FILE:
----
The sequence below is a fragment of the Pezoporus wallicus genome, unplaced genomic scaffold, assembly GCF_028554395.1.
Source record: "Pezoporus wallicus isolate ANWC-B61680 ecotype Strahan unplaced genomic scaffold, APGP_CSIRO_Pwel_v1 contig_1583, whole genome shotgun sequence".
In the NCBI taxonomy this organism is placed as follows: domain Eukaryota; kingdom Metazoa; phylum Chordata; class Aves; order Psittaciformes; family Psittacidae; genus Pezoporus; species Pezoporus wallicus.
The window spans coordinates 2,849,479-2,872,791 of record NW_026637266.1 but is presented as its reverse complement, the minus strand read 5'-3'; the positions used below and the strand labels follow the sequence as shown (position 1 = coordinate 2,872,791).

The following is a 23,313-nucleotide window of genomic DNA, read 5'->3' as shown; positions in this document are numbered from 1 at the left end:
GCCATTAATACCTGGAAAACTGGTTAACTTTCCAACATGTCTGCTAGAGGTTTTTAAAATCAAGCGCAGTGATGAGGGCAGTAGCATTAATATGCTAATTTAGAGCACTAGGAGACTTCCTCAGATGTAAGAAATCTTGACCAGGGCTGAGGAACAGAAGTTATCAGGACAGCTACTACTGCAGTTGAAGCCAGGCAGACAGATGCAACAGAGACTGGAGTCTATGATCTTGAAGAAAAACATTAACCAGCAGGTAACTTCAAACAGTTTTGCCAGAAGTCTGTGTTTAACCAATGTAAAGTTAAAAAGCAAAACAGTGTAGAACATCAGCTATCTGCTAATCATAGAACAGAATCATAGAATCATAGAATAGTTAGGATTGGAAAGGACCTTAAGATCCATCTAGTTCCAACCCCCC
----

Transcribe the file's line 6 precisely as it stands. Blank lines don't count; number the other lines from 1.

GCCATTAATACCTGGAAAACTGGTTAACTTTCCAACATGTCTGCTAGAGGTTTTTAAAATCAAGCGCAGTGATGAGGGCAGTAGCATTAATATGCTAATTTAGAGCACTAGGAGACTTCCTCAGATGTAAGAAATCTTGACCAGGGCTGAGGAACAGAAGTTATCAGGACAGCTACTACTGCAGTTGAAGCCAGGCAGACAGATGCAACAGAGACTGGAGTCTATGATCTTGAAGAAAAACATTAACCAGCAGGTAACTTCAAACAGTTTTGCCAGAAGTCTGTGTTTAACCAATGTAAAGTTAAAAAGCAAAACAGTGTAGAACATCAGCTATCTGCTAATCATAGAACAGAATCATAGAATCATAGAATAGTTAGGATTGGAAAGGACCTTAAGATCCATCTAGTTCCAACCCCCC